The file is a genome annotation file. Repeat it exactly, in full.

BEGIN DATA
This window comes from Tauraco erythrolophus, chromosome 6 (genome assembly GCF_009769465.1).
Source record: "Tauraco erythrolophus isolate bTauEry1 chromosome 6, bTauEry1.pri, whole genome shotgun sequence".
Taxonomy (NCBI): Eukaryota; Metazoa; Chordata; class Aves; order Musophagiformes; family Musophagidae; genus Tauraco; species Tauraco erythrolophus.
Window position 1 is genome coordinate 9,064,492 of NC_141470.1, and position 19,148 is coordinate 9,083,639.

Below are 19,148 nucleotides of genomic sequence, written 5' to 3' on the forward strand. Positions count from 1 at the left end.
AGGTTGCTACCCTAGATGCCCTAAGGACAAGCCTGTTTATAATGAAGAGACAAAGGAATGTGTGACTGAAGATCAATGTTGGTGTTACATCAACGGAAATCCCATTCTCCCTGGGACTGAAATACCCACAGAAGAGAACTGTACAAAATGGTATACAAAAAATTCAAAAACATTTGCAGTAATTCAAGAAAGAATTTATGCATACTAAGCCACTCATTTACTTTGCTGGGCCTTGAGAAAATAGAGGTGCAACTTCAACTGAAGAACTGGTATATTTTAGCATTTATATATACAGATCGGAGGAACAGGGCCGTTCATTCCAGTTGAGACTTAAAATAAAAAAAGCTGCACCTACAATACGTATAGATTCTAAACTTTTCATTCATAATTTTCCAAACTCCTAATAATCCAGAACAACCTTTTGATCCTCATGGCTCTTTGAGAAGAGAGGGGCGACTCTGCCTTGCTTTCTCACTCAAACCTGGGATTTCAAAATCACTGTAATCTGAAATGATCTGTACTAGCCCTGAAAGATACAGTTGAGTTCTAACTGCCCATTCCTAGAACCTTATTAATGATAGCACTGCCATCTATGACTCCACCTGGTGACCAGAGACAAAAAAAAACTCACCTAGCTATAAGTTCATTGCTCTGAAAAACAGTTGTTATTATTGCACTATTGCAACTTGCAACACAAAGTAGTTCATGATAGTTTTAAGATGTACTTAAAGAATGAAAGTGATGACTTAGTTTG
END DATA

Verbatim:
This window comes from Tauraco erythrolophus, chromosome 6 (genome assembly GCF_009769465.1).
Source record: "Tauraco erythrolophus isolate bTauEry1 chromosome 6, bTauEry1.pri, whole genome shotgun sequence".
Taxonomy (NCBI): Eukaryota; Metazoa; Chordata; class Aves; order Musophagiformes; family Musophagidae; genus Tauraco; species Tauraco erythrolophus.
Window position 1 is genome coordinate 9,064,492 of NC_141470.1, and position 19,148 is coordinate 9,083,639.

Below are 19,148 nucleotides of genomic sequence, written 5' to 3' on the forward strand. Positions count from 1 at the left end.
AGGTTGCTACCCTAGATGCCCTAAGGACAAGCCTGTTTATAATGAAGAGACAAAGGAATGTGTGACTGAAGATCAATGTTGGTGTTACATCAACGGAAATCCCATTCTCCCTGGGACTGAAATACCCACAGAAGAGAACTGTACAAAATGGTATACAAAAAATTCAAAAACATTTGCAGTAATTCAAGAAAGAATTTATGCATACTAAGCCACTCATTTACTTTGCTGGGCCTTGAGAAAATAGAGGTGCAACTTCAACTGAAGAACTGGTATATTTTAGCATTTATATATACAGATCGGAGGAACAGGGCCGTTCATTCCAGTTGAGACTTAAAATAAAAAAAGCTGCACCTACAATACGTATAGATTCTAAACTTTTCATTCATAATTTTCCAAACTCCTAATAATCCAGAACAACCTTTTGATCCTCATGGCTCTTTGAGAAGAGAGGGGCGACTCTGCCTTGCTTTCTCACTCAAACCTGGGATTTCAAAATCACTGTAATCTGAAATGATCTGTACTAGCCCTGAAAGATACAGTTGAGTTCTAACTGCCCATTCCTAGAACCTTATTAATGATAGCACTGCCATCTATGACTCCACCTGGTGACCAGAGACAAAAAAAAACTCACCTAGCTATAAGTTCATTGCTCTGAAAAACAGTTGTTATTATTGCACTATTGCAACTTGCAACACAAAGTAGTTCATGATAGTTTTAAGATGTACTTAAAGAATGAAAGTGATGACTTAGTTTG